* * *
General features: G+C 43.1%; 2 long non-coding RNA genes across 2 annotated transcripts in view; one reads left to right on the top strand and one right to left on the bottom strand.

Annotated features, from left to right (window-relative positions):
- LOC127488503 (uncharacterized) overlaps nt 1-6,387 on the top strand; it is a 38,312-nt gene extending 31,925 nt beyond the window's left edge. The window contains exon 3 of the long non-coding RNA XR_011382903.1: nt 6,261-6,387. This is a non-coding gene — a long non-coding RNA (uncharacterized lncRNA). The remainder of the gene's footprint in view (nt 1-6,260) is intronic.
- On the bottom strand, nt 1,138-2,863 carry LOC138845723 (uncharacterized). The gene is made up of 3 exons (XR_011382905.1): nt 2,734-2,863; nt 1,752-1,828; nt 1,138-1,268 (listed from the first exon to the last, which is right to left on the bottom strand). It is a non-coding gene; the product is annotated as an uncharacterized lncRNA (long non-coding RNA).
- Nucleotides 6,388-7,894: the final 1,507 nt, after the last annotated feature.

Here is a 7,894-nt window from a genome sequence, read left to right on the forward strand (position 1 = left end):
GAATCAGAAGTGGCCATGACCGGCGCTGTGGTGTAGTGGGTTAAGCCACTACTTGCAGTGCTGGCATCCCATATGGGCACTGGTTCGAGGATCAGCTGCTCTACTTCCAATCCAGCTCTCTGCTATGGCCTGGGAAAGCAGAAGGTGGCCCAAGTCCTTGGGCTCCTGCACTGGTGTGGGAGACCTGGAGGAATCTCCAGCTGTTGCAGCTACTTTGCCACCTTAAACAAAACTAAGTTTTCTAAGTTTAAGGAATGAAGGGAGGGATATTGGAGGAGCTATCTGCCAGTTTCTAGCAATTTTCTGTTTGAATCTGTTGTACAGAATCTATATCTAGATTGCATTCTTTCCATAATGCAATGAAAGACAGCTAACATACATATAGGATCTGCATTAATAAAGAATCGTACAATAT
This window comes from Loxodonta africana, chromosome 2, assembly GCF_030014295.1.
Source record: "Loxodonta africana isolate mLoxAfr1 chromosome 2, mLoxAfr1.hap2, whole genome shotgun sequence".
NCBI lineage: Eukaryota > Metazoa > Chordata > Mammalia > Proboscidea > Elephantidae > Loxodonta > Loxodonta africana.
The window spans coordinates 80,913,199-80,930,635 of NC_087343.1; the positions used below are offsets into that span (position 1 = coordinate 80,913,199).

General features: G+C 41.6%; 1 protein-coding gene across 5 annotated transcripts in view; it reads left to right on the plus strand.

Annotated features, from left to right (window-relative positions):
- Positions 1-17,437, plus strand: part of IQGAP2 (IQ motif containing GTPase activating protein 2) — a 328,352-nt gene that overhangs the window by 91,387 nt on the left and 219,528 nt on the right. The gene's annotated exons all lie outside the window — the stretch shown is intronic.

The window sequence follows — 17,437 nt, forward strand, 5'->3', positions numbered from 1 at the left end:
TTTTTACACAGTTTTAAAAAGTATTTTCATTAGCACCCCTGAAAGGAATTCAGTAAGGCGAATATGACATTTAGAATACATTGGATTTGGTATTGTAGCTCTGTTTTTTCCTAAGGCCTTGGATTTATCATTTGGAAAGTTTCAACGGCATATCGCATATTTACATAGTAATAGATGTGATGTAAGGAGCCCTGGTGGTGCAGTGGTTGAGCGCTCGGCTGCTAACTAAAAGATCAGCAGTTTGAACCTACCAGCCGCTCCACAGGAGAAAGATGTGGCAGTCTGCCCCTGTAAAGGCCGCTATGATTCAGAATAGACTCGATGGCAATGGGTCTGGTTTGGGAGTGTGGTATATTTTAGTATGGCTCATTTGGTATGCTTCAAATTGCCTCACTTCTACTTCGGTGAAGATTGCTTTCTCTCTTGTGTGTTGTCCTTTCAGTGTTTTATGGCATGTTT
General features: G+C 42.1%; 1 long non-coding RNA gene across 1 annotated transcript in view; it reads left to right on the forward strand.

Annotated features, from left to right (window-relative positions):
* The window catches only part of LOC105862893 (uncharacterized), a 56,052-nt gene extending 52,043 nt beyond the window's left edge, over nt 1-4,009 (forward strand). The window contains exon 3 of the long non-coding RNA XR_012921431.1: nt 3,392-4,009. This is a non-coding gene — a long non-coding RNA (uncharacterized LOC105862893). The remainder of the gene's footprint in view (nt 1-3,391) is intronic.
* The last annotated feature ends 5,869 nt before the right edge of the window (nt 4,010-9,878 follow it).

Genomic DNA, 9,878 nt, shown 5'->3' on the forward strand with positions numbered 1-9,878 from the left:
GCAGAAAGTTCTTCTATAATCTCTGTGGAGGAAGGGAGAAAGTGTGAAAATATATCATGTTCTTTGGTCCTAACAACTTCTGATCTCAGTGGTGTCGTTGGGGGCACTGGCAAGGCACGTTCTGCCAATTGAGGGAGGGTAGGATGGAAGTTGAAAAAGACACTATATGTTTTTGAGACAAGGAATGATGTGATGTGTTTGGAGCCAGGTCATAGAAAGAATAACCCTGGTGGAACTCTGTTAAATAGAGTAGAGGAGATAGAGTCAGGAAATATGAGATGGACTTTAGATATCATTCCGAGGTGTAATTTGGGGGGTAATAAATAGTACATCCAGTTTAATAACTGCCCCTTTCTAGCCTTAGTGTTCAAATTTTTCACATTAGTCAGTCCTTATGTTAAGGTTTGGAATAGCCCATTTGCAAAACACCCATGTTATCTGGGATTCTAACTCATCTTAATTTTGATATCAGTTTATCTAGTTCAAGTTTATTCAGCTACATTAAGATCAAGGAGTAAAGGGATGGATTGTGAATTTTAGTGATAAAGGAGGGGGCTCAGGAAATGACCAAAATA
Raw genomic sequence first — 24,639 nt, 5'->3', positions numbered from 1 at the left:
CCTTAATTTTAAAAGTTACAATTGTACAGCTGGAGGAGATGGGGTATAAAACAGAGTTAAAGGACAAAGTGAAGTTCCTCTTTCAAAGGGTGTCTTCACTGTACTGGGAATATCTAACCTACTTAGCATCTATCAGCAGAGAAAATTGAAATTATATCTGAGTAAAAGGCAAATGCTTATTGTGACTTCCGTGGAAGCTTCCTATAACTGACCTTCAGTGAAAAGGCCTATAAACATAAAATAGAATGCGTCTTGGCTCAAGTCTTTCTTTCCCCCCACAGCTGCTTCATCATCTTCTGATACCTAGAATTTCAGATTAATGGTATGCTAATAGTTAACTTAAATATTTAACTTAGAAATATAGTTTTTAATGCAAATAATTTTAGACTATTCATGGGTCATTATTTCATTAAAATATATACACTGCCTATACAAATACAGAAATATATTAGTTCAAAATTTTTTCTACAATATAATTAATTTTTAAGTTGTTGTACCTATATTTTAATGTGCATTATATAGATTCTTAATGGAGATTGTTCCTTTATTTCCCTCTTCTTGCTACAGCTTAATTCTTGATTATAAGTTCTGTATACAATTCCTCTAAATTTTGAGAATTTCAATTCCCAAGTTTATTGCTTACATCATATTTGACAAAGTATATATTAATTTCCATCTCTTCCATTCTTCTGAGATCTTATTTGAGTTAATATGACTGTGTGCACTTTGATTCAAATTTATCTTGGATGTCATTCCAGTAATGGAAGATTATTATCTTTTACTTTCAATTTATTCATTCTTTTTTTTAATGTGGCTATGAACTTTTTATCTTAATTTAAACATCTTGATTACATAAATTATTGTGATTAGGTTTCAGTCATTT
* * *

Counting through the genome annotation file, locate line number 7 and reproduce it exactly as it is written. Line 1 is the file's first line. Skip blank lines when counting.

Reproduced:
GAATCAGAAGTGGCCATGACCGGCGCTGTGGTGTAGTGGGTTAAGCCACTACTTGCAGTGCTGGCATCCCATATGGGCACTGGTTCGAGGATCAGCTGCTCTACTTCCAATCCAGCTCTCTGCTATGGCCTGGGAAAGCAGAAGGTGGCCCAAGTCCTTGGGCTCCTGCACTGGTGTGGGAGACCTGGAGGAATCTCCAGCTGTTGCAGCTACTTTGCCACCTTAAACAAAACTAAGTTTTCTAAGTTTAAGGAATGAAGGGAGGGATATTGGAGGAGCTATCTGCCAGTTTCTAGCAATTTTCTGTTTGAATCTGTTGTACAGAATCTATATCTAGATTGCATTCTTTCCATAATGCAATGAAAGACAGCTAACATACATATAGGATCTGCATTAATAAAGAATCGTACAATAT